At Yale the freshman class "read Latin out of Livy and Horace and Greek out of Homer, Hesiod, Sophocles, and Euripides..." (Lawrence Cremin, American Education: The National Experience 1783-1876 (New York: Harper Collophon Books, 1980), p. 404)

This education continued on at many English and American schools well in to the 19th and early 20th centuries, where schools were teaching the Greek and Latin poets, many times in the original languages. It is hard to believe that Homer, the chief of the Greek poets, was not represented in many, if not most them. This was still going on (and, in a handful of schools still is) in boarding schools when Simmons attended one. He can still hear him (I was there on one occasion when he did it) recite the first lines of the Iliad in Greek from memory. 

In have said nothing about continental European schools since the Middle Ages, nor of the education conducted in the Eastern Roman world, although there is evidence Homer was a part of the Eastern Christian Greek education. And Homer was not read in the Christian Middle Ages for the simple reason that the text was not available in the West, although the stories of Troy were available in a few other, secondary sources.

The only way in which Michael's claim could make any sense is if he is assuming a very restrictive definition of the term "classical Christian education." I have noted before that he seems to be assuming a definition that would confine the scope of classical education to some medieval iteration of it. And, indeed, on his website he commends to his readers a very specific version of classical education. It is the Ratio Studiorum of 1599, a Jesuit document which outlines in very fine detail how education should be done. "It is this very mission" he says about the document, "that we seek to serve and promote."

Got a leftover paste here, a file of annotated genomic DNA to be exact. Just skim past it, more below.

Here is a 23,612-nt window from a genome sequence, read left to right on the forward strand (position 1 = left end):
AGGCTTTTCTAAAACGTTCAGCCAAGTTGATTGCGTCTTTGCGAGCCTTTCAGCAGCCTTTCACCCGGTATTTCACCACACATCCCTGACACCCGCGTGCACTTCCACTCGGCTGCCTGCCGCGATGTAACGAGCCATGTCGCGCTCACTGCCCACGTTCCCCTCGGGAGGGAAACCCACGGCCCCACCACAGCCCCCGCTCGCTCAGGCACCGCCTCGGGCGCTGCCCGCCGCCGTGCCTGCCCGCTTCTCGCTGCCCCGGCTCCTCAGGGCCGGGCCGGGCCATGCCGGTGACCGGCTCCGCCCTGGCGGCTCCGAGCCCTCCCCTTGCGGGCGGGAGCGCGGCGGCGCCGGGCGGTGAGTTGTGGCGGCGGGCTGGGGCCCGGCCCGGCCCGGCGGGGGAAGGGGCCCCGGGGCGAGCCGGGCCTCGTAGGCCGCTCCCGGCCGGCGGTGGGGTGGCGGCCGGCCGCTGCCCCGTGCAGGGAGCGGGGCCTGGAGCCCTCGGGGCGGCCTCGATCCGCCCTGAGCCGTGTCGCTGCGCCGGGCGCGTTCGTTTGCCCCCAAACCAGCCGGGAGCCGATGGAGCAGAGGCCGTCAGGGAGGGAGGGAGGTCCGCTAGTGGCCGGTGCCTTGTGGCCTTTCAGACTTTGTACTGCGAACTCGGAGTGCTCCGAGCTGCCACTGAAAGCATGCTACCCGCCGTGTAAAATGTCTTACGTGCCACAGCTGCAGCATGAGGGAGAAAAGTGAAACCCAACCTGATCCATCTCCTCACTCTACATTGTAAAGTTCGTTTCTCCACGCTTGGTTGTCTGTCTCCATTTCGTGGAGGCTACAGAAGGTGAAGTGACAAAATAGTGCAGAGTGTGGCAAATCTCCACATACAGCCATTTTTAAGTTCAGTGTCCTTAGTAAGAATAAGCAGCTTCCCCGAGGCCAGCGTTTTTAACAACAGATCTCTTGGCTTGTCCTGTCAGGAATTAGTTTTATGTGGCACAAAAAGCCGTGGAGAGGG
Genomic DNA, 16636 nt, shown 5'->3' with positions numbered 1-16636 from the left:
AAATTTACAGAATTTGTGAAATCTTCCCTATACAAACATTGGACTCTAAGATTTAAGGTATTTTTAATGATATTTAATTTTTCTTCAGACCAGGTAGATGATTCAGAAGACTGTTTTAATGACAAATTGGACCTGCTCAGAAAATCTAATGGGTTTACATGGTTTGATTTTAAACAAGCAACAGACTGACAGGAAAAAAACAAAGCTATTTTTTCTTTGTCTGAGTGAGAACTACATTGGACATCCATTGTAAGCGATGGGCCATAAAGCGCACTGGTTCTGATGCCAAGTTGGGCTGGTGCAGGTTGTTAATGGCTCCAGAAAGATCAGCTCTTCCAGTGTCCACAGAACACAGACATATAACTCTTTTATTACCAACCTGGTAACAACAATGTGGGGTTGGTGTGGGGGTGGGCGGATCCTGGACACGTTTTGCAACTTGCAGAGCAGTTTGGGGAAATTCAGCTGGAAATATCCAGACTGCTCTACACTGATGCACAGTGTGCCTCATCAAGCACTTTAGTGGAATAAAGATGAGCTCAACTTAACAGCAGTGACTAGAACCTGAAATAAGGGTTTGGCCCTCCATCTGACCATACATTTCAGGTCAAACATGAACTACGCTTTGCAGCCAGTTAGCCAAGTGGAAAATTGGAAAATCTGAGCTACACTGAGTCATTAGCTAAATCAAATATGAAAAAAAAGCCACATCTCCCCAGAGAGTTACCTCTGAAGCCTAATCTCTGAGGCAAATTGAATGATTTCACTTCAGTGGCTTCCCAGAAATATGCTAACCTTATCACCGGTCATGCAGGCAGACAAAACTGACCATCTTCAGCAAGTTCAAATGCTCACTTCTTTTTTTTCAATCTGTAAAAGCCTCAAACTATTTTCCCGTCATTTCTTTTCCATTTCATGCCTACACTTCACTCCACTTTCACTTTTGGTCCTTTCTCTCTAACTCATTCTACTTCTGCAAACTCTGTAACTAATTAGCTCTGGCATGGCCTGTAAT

But here's the problem: P. 77 of the Ratio Studiorum, the statement that articulates the "very mission" Michael seeks to serve, contains, in the section on "Rules of the Teacher of Rhetoric," this passage:

The Greek prelection, whether in oratory, history, or poetry, must include only the ancient classics: Demosthenes, Plato, Thucydides, Homer, Hesiod, Pindar, and others of similar rank (provided they be expurgated), and with these, in their own right, Saints Gregory Nazianzen, Basil, and Chrysostom. During the first semester, orations and history are to be studied, but may be interrupted once a week by reading some epigrams or other short poems. [Emphasis added]

In other words, not only is the study of Homer a common and customary practice in classical education in Greek, Roman, English, and modern versions of classical education, it is a stated part of the very kind of education that he himself recommends on his website.

But all that one needs to do to prove it wrong is to point the actual practice of classical educators and, apparently, to Michael's own website.